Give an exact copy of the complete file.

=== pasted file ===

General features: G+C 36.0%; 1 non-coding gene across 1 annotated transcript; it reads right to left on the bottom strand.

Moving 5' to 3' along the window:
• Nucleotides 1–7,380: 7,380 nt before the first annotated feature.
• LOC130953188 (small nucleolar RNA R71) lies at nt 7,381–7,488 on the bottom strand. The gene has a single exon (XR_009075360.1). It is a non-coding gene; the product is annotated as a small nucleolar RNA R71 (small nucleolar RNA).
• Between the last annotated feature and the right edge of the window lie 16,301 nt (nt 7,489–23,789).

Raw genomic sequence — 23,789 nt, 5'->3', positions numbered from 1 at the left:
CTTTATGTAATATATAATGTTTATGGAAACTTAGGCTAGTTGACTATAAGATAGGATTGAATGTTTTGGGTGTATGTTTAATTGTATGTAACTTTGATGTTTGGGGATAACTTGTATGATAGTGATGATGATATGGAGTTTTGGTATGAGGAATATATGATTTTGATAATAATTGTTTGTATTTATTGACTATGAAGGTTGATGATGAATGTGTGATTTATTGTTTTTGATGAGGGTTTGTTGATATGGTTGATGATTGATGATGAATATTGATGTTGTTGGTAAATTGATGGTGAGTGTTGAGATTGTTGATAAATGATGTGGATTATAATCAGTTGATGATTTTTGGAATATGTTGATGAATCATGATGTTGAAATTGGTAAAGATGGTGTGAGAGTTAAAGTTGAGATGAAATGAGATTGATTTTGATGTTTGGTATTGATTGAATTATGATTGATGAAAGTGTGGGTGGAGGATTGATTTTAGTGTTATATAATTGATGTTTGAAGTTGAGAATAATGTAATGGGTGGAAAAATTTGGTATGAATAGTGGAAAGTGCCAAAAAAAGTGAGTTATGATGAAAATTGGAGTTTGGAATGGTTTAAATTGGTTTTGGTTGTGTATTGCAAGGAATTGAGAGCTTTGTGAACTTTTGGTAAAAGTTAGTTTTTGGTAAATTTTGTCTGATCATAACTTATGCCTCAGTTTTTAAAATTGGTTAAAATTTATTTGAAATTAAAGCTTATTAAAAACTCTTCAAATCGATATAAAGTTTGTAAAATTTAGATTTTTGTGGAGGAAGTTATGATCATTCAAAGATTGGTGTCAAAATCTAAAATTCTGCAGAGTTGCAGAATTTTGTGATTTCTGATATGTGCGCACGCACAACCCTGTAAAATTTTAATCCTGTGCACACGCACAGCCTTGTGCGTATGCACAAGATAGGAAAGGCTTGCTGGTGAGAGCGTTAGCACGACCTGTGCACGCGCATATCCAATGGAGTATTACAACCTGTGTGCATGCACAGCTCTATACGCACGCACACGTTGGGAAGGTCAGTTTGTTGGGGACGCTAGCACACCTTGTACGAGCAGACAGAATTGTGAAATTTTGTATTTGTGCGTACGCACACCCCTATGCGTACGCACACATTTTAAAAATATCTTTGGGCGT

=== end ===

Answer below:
General features: G+C 36.0%; 1 non-coding gene across 1 annotated transcript; it reads right to left on the bottom strand.

Moving 5' to 3' along the window:
• Nucleotides 1–7,380: 7,380 nt before the first annotated feature.
• LOC130953188 (small nucleolar RNA R71) lies at nt 7,381–7,488 on the bottom strand. The gene has a single exon (XR_009075360.1). It is a non-coding gene; the product is annotated as a small nucleolar RNA R71 (small nucleolar RNA).
• Between the last annotated feature and the right edge of the window lie 16,301 nt (nt 7,489–23,789).

Raw genomic sequence — 23,789 nt, 5'->3', positions numbered from 1 at the left:
CTTTATGTAATATATAATGTTTATGGAAACTTAGGCTAGTTGACTATAAGATAGGATTGAATGTTTTGGGTGTATGTTTAATTGTATGTAACTTTGATGTTTGGGGATAACTTGTATGATAGTGATGATGATATGGAGTTTTGGTATGAGGAATATATGATTTTGATAATAATTGTTTGTATTTATTGACTATGAAGGTTGATGATGAATGTGTGATTTATTGTTTTTGATGAGGGTTTGTTGATATGGTTGATGATTGATGATGAATATTGATGTTGTTGGTAAATTGATGGTGAGTGTTGAGATTGTTGATAAATGATGTGGATTATAATCAGTTGATGATTTTTGGAATATGTTGATGAATCATGATGTTGAAATTGGTAAAGATGGTGTGAGAGTTAAAGTTGAGATGAAATGAGATTGATTTTGATGTTTGGTATTGATTGAATTATGATTGATGAAAGTGTGGGTGGAGGATTGATTTTAGTGTTATATAATTGATGTTTGAAGTTGAGAATAATGTAATGGGTGGAAAAATTTGGTATGAATAGTGGAAAGTGCCAAAAAAAGTGAGTTATGATGAAAATTGGAGTTTGGAATGGTTTAAATTGGTTTTGGTTGTGTATTGCAAGGAATTGAGAGCTTTGTGAACTTTTGGTAAAAGTTAGTTTTTGGTAAATTTTGTCTGATCATAACTTATGCCTCAGTTTTTAAAATTGGTTAAAATTTATTTGAAATTAAAGCTTATTAAAAACTCTTCAAATCGATATAAAGTTTGTAAAATTTAGATTTTTGTGGAGGAAGTTATGATCATTCAAAGATTGGTGTCAAAATCTAAAATTCTGCAGAGTTGCAGAATTTTGTGATTTCTGATATGTGCGCACGCACAACCCTGTAAAATTTTAATCCTGTGCACACGCACAGCCTTGTGCGTATGCACAAGATAGGAAAGGCTTGCTGGTGAGAGCGTTAGCACGACCTGTGCACGCGCATATCCAATGGAGTATTACAACCTGTGTGCATGCACAGCTCTATACGCACGCACACGTTGGGAAGGTCAGTTTGTTGGGGACGCTAGCACACCTTGTACGAGCAGACAGAATTGTGAAATTTTGTATTTGTGCGTACGCACACCCCTATGCGTACGCACACATTTTAAAAATATCTTTGGGCGT